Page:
• Of the 3.6 million Americans age 40 and older who are visually impaired, 2.3 million are women.
  • Of the four leading eye diseases, women outnumber men in every category
  • According to the Women’s Eye Health Task Force, risk factors for premature death due to heart disease or cancer are the same as those for blindness and vision impairment. These factors include, smoking; excess weight; imbalanced, unhealthy diet; lack of exercise and exposure to UV rays.

  • 3.2 million American women over the age of 50, or one in 12, have chronic dry eye.
  • About 6 million women and 3 million men have moderate to severe symptoms of dry eye syndrome. Another 20-30 million people have mild cases of the disease. It affects women two to three times more than men. (Healthwomen.org)
  • Menopause brings dry eyes because estrogen controls the tear glands, so a reduction in estrogen causes a reduction in tears. (Corneal Research Laboratory, University of Rochester).
  • Some people are unable to produce enough natural tears, leaving the eyes dry and irritated. It is more frequent in postmenopausal and pregnant women, due to hormonal fluctuations. There is no cure, but the condition can usually be controlled through the use of over-the-counter eye drops (artificial tears).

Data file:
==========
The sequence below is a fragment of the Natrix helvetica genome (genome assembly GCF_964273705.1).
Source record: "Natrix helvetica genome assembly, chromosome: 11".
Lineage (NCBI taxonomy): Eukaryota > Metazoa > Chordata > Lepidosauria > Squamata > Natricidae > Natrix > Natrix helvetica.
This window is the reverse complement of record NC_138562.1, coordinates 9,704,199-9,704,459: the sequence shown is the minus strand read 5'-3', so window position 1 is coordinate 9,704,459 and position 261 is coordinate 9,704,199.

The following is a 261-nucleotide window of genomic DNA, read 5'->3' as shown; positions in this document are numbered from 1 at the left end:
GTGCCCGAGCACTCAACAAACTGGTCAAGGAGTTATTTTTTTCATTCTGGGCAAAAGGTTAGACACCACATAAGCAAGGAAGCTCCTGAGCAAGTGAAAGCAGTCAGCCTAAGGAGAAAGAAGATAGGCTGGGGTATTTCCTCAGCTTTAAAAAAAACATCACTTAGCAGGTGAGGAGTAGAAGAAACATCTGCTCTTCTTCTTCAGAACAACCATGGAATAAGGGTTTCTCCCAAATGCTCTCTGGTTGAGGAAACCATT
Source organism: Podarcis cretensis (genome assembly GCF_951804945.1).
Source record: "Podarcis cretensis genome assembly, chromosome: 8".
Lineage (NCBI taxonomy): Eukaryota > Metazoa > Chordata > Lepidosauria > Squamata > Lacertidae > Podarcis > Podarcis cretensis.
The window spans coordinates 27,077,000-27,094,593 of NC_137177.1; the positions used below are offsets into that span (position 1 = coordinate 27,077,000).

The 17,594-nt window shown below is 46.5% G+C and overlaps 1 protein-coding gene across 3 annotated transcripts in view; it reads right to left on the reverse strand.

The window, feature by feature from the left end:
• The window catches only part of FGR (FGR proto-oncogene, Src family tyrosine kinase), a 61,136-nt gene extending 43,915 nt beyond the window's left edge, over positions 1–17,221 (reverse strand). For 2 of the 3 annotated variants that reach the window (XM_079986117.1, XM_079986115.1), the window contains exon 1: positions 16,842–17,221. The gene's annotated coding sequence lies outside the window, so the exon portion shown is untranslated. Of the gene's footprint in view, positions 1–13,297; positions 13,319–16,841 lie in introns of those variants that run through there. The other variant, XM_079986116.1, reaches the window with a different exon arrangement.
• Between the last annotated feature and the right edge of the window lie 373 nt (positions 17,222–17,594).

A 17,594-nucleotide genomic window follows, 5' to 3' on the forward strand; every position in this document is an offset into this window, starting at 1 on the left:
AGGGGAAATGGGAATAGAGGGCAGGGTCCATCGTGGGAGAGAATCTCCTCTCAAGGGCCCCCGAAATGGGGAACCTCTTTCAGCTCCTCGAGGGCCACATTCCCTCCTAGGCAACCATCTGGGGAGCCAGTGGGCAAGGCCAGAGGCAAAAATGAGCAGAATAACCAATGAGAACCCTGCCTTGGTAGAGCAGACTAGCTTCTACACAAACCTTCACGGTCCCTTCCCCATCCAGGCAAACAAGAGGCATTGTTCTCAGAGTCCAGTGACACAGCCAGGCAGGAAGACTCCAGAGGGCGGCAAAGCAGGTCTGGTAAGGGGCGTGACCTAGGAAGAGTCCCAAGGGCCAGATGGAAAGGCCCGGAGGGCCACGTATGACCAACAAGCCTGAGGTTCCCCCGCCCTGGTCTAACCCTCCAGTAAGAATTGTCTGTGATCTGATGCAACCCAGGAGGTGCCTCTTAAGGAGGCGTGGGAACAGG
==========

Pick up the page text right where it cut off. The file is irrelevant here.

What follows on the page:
• Hispanic and Asian women are more likely to be affected by symptoms of chronic dry eye. (Healthywomen.org)
  • In rare cases, dry eye can become serious ? leading to eye iinfections or a damaged cornea. That is why it is important to visit an eye care professional if you think you have dry eye.
  • Using a humidifier, avoiding cigarette smoke, and using artificial tears and/or ointments can help relieve discomfort
  • .

Prevent Blindness America offers these tips to help lower the incidence of eye diseases in women:

  • Eat Healthy and Stay Fit- The American Journal of Clinical Nutrition found that the risk of cataracts can be lowered by eating 3½ servings of fruits or vegetables a day. Green leafy vegetables especially contain loads of nutrients for the eye. Pairing a healthy diet with exercise will reduce the risk of diabetes.
  • Take Supplements- Antioxidants have been shown to actually reduce the progression of some eye illnesses, including AMD. Vitamin A, riboflavin (vitamin B2), vitamin C and zinc are good sources to help maintain eye health.
  • Quit Smoking- Besides the typically known side effects of smoking including cancer, lung disease, etc., it also increases the risk for eye diseases.
  • Wear UV Eye Protection- When venturing outdoors, Prevent Blindness America recommends wearing brimmed hats in conjunction with UV-rated sunglasses (labeled: absorbs 99-100 percent of UV-A and UV-B rays). UV rays are extremely dangerous for the eyes.
  • Know Your Family History- Genetics plays a key role in eye disease. Research your family’s health history and notify your eye care professional of any eye diseases that run in the family.

Prevent Blindness Ohio, founded in 1957, is Ohio’s leading volunteer nonprofit public health organization dedicated to preventing blindness and preserving sight. We serve all 88 Ohio counties, providing direct services to more than 800,000 Ohioans annually and educating millions of consumers about what they can do to protect and preserve their precious gift of sight. Prevent Blindness Ohio is an affiliate of Prevent Blindness America, the country’s second-oldest national voluntary health organization. For more information or to make a contribution, visit our website at www.pbohio.org or call 800-301-2020.